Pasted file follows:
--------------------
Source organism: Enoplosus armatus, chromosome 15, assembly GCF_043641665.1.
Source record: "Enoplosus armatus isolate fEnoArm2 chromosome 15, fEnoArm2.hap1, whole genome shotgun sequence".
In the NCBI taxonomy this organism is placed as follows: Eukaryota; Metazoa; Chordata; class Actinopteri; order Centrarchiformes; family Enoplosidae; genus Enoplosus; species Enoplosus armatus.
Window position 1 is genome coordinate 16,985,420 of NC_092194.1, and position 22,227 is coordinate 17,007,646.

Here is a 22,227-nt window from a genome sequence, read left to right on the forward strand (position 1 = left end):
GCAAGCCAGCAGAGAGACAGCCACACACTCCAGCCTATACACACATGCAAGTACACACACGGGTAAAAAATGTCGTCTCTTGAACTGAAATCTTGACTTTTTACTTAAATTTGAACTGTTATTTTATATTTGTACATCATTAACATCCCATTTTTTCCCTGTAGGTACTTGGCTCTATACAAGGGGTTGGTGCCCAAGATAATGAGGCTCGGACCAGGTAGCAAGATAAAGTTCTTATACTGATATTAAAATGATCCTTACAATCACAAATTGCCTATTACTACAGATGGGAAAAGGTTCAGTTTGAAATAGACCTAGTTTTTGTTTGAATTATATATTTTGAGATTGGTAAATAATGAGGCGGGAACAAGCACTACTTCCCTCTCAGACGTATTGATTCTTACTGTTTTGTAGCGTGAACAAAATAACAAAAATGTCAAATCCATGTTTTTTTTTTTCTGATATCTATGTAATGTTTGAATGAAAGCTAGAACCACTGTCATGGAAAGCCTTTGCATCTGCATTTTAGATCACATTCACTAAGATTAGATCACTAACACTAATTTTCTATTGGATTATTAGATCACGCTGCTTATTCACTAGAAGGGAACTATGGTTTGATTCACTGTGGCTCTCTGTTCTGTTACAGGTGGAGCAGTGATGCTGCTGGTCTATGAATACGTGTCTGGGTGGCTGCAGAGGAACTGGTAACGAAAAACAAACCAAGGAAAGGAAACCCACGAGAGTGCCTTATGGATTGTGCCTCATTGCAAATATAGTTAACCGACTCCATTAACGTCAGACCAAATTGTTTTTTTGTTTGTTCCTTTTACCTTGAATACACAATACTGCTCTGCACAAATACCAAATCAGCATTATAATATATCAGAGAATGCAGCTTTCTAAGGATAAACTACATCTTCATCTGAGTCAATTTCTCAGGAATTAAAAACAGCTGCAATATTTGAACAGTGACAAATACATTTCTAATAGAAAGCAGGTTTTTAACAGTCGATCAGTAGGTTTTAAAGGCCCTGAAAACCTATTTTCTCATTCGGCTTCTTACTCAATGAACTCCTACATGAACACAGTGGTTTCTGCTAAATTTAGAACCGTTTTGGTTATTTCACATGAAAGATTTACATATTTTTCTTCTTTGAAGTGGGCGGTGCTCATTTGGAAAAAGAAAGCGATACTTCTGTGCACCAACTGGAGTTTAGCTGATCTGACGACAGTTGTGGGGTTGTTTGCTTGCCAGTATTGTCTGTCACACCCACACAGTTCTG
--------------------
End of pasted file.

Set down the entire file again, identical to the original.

Source organism: Enoplosus armatus, chromosome 15, assembly GCF_043641665.1.
Source record: "Enoplosus armatus isolate fEnoArm2 chromosome 15, fEnoArm2.hap1, whole genome shotgun sequence".
In the NCBI taxonomy this organism is placed as follows: Eukaryota; Metazoa; Chordata; class Actinopteri; order Centrarchiformes; family Enoplosidae; genus Enoplosus; species Enoplosus armatus.
Window position 1 is genome coordinate 16,985,420 of NC_092194.1, and position 22,227 is coordinate 17,007,646.

Here is a 22,227-nt window from a genome sequence, read left to right on the forward strand (position 1 = left end):
GCAAGCCAGCAGAGAGACAGCCACACACTCCAGCCTATACACACATGCAAGTACACACACGGGTAAAAAATGTCGTCTCTTGAACTGAAATCTTGACTTTTTACTTAAATTTGAACTGTTATTTTATATTTGTACATCATTAACATCCCATTTTTTCCCTGTAGGTACTTGGCTCTATACAAGGGGTTGGTGCCCAAGATAATGAGGCTCGGACCAGGTAGCAAGATAAAGTTCTTATACTGATATTAAAATGATCCTTACAATCACAAATTGCCTATTACTACAGATGGGAAAAGGTTCAGTTTGAAATAGACCTAGTTTTTGTTTGAATTATATATTTTGAGATTGGTAAATAATGAGGCGGGAACAAGCACTACTTCCCTCTCAGACGTATTGATTCTTACTGTTTTGTAGCGTGAACAAAATAACAAAAATGTCAAATCCATGTTTTTTTTTTTCTGATATCTATGTAATGTTTGAATGAAAGCTAGAACCACTGTCATGGAAAGCCTTTGCATCTGCATTTTAGATCACATTCACTAAGATTAGATCACTAACACTAATTTTCTATTGGATTATTAGATCACGCTGCTTATTCACTAGAAGGGAACTATGGTTTGATTCACTGTGGCTCTCTGTTCTGTTACAGGTGGAGCAGTGATGCTGCTGGTCTATGAATACGTGTCTGGGTGGCTGCAGAGGAACTGGTAACGAAAAACAAACCAAGGAAAGGAAACCCACGAGAGTGCCTTATGGATTGTGCCTCATTGCAAATATAGTTAACCGACTCCATTAACGTCAGACCAAATTGTTTTTTTGTTTGTTCCTTTTACCTTGAATACACAATACTGCTCTGCACAAATACCAAATCAGCATTATAATATATCAGAGAATGCAGCTTTCTAAGGATAAACTACATCTTCATCTGAGTCAATTTCTCAGGAATTAAAAACAGCTGCAATATTTGAACAGTGACAAATACATTTCTAATAGAAAGCAGGTTTTTAACAGTCGATCAGTAGGTTTTAAAGGCCCTGAAAACCTATTTTCTCATTCGGCTTCTTACTCAATGAACTCCTACATGAACACAGTGGTTTCTGCTAAATTTAGAACCGTTTTGGTTATTTCACATGAAAGATTTACATATTTTTCTTCTTTGAAGTGGGCGGTGCTCATTTGGAAAAAGAAAGCGATACTTCTGTGCACCAACTGGAGTTTAGCTGATCTGACGACAGTTGTGGGGTTGTTTGCTTGCCAGTATTGTCTGTCACACCCACACAGTTCTG